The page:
Two-month longitudinal study of mechanical properties of absorbable sutures used in orthopedic surgery
- Journal Article
Rights / licenseCreative Commons Attribution 4.0 International
Background: This is the first study assessing the properties of large-diameter degradable sutures relevant for orthopedic applications over the course of in vitro incubation for 2 months. The data we present here provide guidance to the orthopedic surgeon in predicting the long-term performance of suture materials used everyday in surgical practice. Methods: Five different absorbable (Vicryl, Maxon, Monocryl, PDS II, Vicryl rapide) and one non-absorbable (Ethibond) suture materials were tested. Measurements were made at five time points during the 56 days of incubation under physiological conditions (37.0 ± 0.02 °C; pH 7.4 ± 0.2). The following variables were recorded: load to failure, strain at maximal load as elongation normalized to original length, stiffness as the ratio of load to displacement on the linear proportion of the stress strain curve, and hysteresis as area under the curve of the stress strain curve. Results: Vicryl was the strongest fiber on day 0 (195 N); however, by day 42, the tensile strength of the suture reduced to 14 N. Between days 14 and 28, PDS II (171 N) and Maxon (182 N) sustained the highest loads. Monocryl ( p = 0.003) and Maxon ( p < 0.001) showed an increasing strain with time, whereas Vicryl ( p = 0.002) and Vicryl rapide ( p = 0.007) revealed an increasing material stiffness. Furthermore, both Vicryl ( p = 0.053) and Monocryl ( p < 0.001) had an increasing hysteresis with ongoing degradation. Maxon, PDS II, and Ethibond showed stable material properties during the 2 months. Conclusions: The three absorbable sutures Vicryl, PDS II, and Maxon could sustain higher loads during the first 2 weeks than the non-absorbable Ethibond. Unexpectedly, Maxon and PDS II maintained their elastic properties in spite of their proceeding degradation and loss of tensile strength. Show more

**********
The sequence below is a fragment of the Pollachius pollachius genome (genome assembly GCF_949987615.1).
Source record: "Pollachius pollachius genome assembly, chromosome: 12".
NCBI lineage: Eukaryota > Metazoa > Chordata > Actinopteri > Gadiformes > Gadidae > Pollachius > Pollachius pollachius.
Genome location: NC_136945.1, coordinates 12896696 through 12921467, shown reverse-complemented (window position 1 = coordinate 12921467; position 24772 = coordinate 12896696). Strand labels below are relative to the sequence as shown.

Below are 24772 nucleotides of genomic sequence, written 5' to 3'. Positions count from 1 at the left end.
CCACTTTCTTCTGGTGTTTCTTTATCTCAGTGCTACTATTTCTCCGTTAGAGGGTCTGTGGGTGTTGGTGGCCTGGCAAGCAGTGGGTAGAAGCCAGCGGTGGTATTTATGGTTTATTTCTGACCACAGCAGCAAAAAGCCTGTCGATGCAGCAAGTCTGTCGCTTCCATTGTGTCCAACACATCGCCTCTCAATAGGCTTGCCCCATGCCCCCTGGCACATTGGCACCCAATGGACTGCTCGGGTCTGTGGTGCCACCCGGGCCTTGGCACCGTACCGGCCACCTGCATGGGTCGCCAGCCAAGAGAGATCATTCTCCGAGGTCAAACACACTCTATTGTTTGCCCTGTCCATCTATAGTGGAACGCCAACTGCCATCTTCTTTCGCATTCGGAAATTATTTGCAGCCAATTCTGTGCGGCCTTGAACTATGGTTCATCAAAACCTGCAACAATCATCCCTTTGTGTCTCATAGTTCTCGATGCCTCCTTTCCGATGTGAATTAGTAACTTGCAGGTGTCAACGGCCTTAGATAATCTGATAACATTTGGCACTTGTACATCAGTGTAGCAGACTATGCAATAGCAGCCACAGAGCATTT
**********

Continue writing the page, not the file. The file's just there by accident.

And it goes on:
Journal / seriesJournal of Orthopaedic Surgery and Research
Pages / Article No.
SubjectSuture; Absorbable fiber; Material properties; Degradation; In vitro; Orthopedic surgery
Organisational unit03822 - Snedeker, Jess G. / Snedeker, Jess G.
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